20. The World's Secrets ReleasedIn the book This Machine Kills Secrets by Andy Greenberg the author explains how classified company and government files are shared to the public. The book is not one long story instead it is more like a very long research paper. Throughout the book Andy Greenberg meets and interviews various hackers and hacking groups. I would recommend that you do read the book This Machine Kills Secrets by Andy Greenberg because it is nonfiction, interesting, and because it is atte [...]


    21. A fascinating look at the rise and fall of WikiLeaks and its copycats. The covers a lot more than just WikiLeaks. It also is about disclosing secrets since Daniel Ellsberg in the 1970s. But the pivot is WikiLeaks. Greenberg has an exceptional writing style that makes a complicated subject more accessible to lay audiences. His focus is on people rather than technology. Consequently, the book reads more like a series of biographies that eventually interconnect. The result is informative.Greenberg [...]


    22. This journalistic style book takes an in-depth look at the secrets that the government keeps and the people who have tried to uncover and spill those secrets to the rest of the world. From Daniel Ellsberg who told the public about questionable practices and motives associated with the Vietnam war to the relationship forged by Bradley (now Chelsea) Manning and Julian Assange that brought about Wikileaks, to the birth of Anonymous-- these pages are filled with power struggles, good intentions gone [...]


    23. "Despite the jacket blurb’s claim that This Machine Kills Secrets is the “story of a revolution dramatized in the movie The Fifth Estate,” it in fact offers a more expansive history of the technological side of the American quest for government transparency and accountability, including introductions to the major players in that quest. Far more is covered than Julian Assange and WikiLeaks; the book begins with Daniel Ellsberg and the Pentagon Papers in the 1970s and ends with an afterword [...]


    24. My review from Woodridge Book Talk.“This machine kills secrets” is a riff on Woody Guthrie’s slogan “this machine kills fascists.” Greenberg lays out how cryptography and anonymity are the machine that can help people leak secrets that those in power don’t want the public to know. The best example of this idea is Wikileaks where thousands of classified documents were posted for public consumption. Greenberg goes back to Daniel Ellsberg and the Pentagon Papers where the leaking techno [...]


    25. The book I read to research this post was This Machine Kills Secrets which is one of the best books I have read connected to computing and which I bought from a local bookstore. This book is about the emergence of websites like Wikileaks and how hackers and cypherpunks have released lots of secret information into the public domain. Even the Russian Mafia haven't been safe from these disclosures which have been on a worldwide scale. Julian Assange one of the founders of Wikileaks is one of the b [...]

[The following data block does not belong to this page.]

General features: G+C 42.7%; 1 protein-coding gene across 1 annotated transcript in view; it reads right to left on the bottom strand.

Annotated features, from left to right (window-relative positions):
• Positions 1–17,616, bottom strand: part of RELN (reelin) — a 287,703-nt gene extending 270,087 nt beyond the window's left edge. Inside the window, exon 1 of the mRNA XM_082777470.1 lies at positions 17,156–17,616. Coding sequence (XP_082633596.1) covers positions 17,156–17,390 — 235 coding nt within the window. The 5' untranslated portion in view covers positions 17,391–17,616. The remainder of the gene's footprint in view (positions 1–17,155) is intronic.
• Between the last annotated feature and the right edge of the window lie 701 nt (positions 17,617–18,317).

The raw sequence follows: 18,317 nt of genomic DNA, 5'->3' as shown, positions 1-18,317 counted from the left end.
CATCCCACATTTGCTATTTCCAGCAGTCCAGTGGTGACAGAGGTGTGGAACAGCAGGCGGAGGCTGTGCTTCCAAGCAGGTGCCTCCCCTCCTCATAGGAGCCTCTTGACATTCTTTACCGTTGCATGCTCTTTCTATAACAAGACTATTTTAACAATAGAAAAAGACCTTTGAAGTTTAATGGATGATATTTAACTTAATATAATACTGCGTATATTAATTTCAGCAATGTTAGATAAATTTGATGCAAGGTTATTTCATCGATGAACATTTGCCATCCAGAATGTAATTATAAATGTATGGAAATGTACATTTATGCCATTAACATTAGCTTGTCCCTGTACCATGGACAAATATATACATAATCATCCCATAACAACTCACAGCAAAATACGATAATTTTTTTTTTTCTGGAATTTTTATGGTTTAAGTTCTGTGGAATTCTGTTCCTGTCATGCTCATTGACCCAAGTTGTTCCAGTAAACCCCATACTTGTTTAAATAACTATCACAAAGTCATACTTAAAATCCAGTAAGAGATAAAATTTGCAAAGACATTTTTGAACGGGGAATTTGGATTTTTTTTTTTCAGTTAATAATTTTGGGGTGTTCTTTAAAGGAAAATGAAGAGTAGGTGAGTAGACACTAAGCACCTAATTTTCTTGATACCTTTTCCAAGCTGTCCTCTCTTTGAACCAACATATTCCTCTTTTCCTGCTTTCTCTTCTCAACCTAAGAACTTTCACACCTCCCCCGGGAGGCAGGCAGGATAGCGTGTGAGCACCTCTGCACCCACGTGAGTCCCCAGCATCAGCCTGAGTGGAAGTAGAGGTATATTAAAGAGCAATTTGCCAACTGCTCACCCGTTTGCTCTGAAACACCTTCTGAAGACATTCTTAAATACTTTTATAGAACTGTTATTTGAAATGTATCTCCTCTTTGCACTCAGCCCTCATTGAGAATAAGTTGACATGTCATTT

26. Can I even count that I read this book? I admit that I am feeling a little obsessed with reading as many books as I possibly can, especially these audio books on my ipod from Jerren, which I attempt to pay attention to while doing lots of brainless tasks at work. Hearing so much about computer encryption and technology was often above me and my mind would drift away. There was a lot of information about the relationships between the hackers and hacktivists, their life stories and why they were d [...]


    27. This was a fascinating look at the personalities and social forces that brought us wikileaks and its various imitators. Through extensive interviews and close readings of archived chat logs, Greenberg reveals a transcontinental sub-culture of cypers and hactivists – many with troubled childhoods -- who have built the essential architecture for a self-replicating system of anonymous leak portals, and in so doing have called into question the very idea of institutional secrecy.How did a rag-tag [...]


    28. Short review: ignore the movie, read the book.Longer review: This book really benefits from the author’s personal travels and one-on-one interviews with the multi-generational cast of characters involved (and the 20-plus-person descriptive list, at the beginning of the book, definitely aids in keeping track while reading). Greenberg obviously did a ton of research in order to write this overview of politically-informed cryptography and whistleblowing, covering the 1970s onward, and managed to [...]


    29. Greenberg starts out this entertaining read with a comparison of two whistleblowers: Daniel Ellsberg, who leaked the Pentagon Papers, and Bradley Manning, who leaked the State Department cables. He then moves on to compare and contrast various cryptographers, cypherpunks, and hackers whose anti-authoritarian goal has been to increase individual privacy on the Internet while at the same time exposing the secrets of governments and businesses, particularly those governments who claim to be democra [...]


    30. Andy Greenberg is a world-class reporter and weaves a very engaging story that has deep implications for world society. The book tells the story of the cypher-punks who code the encryption and anonymity software that enables internet and computer network users to operate without connection or access to their real life personas. Whether this involves illegal markets, pirating media, malicious hacking or idealistic leaking, Greenberg examines the reasoning behind the tools and the reasoning behind [...]